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Web Analytics Strategy – Part 1

Making the Most of Your Web Analytics

Every organization that has a website, regardless of size, should know what that website is contributing to the business. Analytics reports are designed to help you see that. However, knowing what information you need your analytics report to tell you is most important. Building a Web analytics strategy to help uncover those key performance indicators and design reports that tell you what you need to know is the best first step in making the most of your analytics package.

Web Analytics as a Tool

Most people who have a website also have some sort of website measurement tool. Many times this is a free solution provided by the hosting service. For example, Urchin was a very popular reporting service for a long time. Normally, these reporting tools are tucked into the website management interface and come with the default set of canned reports. When you see these reports they show some really intersting stuff–how many people visited your website, how many pageviews you get each week, what the most common files requested are, how many people came from search engines. In fact, these tools can show you so much stuff that it is easy to get lost. Or even worse, many people start correllating all the different bits of information in all sorts of different ways. You can spend hours digging through web analytics data, but miss the information completely. In the worst cases, some people end up in semi-permanent state of analysis paralysis.

Building a Web Analytics Strategy

This situation can be avoided, and the first step is to step away from your website analytics tool. Instead, sit down with yourself and the other business decision makers and decide what information is key for you to make a good decision. The services of an analytics consultant can be very helpful in facilitating this conversation. Some people will need the same information, some people will need completely different information, and some people will need similar but not quite the same information.

For example, the marketing manager and the sales manager need similar but not the same information–usually dealing with leads and sales close rates. The sales manager will need more details around the sales close rate while the marketing manager will need more detail around lead generation process. Product Marketing Managers will want all that information as they are normally tasked with marketing but responsible for units sold against a goal (we’ll talk about tracking goals in a later article).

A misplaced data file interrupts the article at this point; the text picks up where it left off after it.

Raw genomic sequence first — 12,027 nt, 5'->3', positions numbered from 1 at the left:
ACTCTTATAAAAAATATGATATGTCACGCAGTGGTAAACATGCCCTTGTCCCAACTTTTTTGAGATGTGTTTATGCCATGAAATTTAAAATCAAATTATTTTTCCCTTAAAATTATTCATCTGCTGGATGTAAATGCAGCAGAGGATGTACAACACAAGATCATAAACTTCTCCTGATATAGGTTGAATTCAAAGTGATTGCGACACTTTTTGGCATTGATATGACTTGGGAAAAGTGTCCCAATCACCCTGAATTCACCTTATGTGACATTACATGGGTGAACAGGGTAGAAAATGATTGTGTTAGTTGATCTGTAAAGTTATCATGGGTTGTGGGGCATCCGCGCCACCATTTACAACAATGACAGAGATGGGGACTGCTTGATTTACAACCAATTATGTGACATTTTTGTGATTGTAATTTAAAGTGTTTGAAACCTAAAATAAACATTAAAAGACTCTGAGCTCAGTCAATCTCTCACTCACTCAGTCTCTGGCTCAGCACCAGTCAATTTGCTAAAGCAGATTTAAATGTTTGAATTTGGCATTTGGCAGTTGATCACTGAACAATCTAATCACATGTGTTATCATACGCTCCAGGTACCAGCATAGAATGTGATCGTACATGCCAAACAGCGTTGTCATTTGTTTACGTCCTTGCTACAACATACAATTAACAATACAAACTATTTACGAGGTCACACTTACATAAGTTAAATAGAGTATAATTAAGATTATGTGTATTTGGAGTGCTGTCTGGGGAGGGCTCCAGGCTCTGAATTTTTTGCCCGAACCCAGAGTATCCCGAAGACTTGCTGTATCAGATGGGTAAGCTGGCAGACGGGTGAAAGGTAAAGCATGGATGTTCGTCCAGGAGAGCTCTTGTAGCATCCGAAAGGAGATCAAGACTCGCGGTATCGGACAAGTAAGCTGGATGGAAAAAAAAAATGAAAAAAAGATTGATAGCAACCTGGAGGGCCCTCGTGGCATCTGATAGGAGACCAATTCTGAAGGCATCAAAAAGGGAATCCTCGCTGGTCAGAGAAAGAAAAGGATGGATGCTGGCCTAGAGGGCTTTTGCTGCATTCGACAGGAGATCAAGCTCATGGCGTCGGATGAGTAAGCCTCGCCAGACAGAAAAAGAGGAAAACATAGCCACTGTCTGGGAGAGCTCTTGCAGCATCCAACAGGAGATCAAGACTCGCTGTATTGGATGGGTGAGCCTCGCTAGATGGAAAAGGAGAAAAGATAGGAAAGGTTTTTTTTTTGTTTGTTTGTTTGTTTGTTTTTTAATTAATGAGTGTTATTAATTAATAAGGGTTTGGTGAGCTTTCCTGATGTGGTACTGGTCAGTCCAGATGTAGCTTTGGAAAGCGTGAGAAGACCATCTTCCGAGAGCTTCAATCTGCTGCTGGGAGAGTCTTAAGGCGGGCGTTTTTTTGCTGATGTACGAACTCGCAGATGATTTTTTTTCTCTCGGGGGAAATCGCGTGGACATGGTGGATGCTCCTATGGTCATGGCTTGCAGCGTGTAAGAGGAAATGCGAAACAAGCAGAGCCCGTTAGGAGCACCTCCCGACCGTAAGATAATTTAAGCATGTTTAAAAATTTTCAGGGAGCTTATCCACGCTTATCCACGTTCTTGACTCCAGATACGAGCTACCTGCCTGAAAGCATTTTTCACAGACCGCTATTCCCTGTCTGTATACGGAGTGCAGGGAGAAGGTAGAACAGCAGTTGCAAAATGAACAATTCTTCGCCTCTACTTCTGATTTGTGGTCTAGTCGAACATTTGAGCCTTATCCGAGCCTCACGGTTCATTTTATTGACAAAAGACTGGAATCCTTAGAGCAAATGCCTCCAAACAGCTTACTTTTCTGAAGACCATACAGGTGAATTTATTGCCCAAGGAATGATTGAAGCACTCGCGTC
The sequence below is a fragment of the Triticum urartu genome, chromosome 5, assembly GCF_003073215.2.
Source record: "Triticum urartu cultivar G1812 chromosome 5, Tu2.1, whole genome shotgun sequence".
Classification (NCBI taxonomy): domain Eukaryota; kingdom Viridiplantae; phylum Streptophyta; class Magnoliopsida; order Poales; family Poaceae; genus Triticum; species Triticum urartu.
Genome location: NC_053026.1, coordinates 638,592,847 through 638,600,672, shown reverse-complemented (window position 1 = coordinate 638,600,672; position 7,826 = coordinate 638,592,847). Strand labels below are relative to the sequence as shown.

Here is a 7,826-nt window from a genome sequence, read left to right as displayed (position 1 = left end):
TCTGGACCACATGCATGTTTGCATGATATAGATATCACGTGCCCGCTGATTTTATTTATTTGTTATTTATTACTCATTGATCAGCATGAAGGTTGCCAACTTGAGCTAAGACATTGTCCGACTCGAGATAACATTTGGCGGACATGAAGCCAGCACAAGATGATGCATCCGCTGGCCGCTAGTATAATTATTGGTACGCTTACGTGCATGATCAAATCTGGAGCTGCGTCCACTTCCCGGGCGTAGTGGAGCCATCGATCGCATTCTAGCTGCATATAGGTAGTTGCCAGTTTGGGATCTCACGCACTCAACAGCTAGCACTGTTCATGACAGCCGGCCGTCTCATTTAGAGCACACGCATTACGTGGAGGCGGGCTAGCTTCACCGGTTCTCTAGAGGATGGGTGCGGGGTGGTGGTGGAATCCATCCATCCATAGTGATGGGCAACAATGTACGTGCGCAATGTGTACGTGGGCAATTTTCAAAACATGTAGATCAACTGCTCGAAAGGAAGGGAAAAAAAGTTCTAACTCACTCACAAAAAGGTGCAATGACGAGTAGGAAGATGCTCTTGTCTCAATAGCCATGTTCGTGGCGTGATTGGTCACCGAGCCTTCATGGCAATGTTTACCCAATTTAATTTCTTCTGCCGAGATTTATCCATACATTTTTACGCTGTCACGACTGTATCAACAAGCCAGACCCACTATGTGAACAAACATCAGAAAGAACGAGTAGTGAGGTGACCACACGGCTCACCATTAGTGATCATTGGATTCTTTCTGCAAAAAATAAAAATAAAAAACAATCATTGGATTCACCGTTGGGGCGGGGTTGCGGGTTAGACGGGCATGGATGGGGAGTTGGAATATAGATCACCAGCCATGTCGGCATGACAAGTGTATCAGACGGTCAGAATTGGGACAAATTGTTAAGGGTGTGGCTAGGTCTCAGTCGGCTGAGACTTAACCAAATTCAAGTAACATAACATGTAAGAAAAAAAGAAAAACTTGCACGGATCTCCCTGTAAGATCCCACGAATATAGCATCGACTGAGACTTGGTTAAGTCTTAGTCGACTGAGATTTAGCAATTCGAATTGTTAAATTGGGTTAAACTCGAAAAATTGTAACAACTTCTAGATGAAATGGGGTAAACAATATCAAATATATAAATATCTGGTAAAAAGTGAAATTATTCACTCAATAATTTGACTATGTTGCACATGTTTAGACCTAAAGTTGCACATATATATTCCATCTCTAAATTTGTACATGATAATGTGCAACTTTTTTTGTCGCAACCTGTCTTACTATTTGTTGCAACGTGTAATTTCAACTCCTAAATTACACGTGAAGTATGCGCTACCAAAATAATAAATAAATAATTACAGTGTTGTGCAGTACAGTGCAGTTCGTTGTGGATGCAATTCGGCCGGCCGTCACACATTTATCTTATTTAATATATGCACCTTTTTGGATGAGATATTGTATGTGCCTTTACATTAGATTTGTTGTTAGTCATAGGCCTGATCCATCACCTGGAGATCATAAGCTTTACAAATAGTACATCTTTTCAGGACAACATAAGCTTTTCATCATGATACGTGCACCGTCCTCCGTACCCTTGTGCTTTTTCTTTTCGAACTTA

Once you know what the key pieces of information are that you need to make well informed decisions, your analytics consultant can take those generic analytics reports and turn them into very valuable, actionable chunks of information.

Real World Example – Web Analytics Best Practices

An enterprise size client had a robust sales force, a well trained marketing team, several very involved VPs, and some really smart product marketing managers. They also had very few ways of knowing if their marketing was working. So, they made some infrastructure investments by upgrading their CRM and data warehousing. They started some new initiatives around marketing support. They gave more authority to their PMMs to make decisions. All really good ideas. However, they still could not tell how well their marketing was performing. After several rounds of conversations and many example reporting dashboards, the core issue started to become clear–they could not agree on definitions. What is a lead? What is an opportunity? What is a conversion? Without knowing these central pieces, they were cross-talking in a fundamental way. This lead to some very serious mis-alignments. How can you agree that you need to generate more opportunities, if you don’t understand and agree on what an opportunity is? Once we got some working definitions down and started using them, the decision making criteria became clear and the reports stopped being data and became actionable information.

Next: “Web Analytics Strategy Part 2 – Got a Strategy? Get Some Numbers

In conjunction with our recently expanded Web analytics services, we’re putting together a series of posts with our Web analytics expert to shed some light on Web analytics best practices and how your organization can leverage analytics to improve business. Amplify Interactive is now providing full service Web Analytics strategy, implementation, support and reporting services across multiple platforms. Contact us if you’d like to discuss taking a more comprehensive, pro-active, and substantive approach to Web Analytics.

Ben Lloyd

About Ben Lloyd

Ben Lloyd serves as Principal at Add3 and manages the agency’s Portland office.  Ben got his start in SEM way back in 1999 – when there was like, 15 search engines and Google was barely a thing. Prior to Add3, Ben had founded Amplify Interactive in 2003 (which was acquired by Add3 in 2013), and hasn’t looked back since. Ben likes lots of stuff like golf, pinball, food(ie), booze/beer/wine – in that order, etc. Mostly – he likes doing that stuff with his friends. Ben is also co-founder of SEMpdx. Connect with Ben on LinkedIn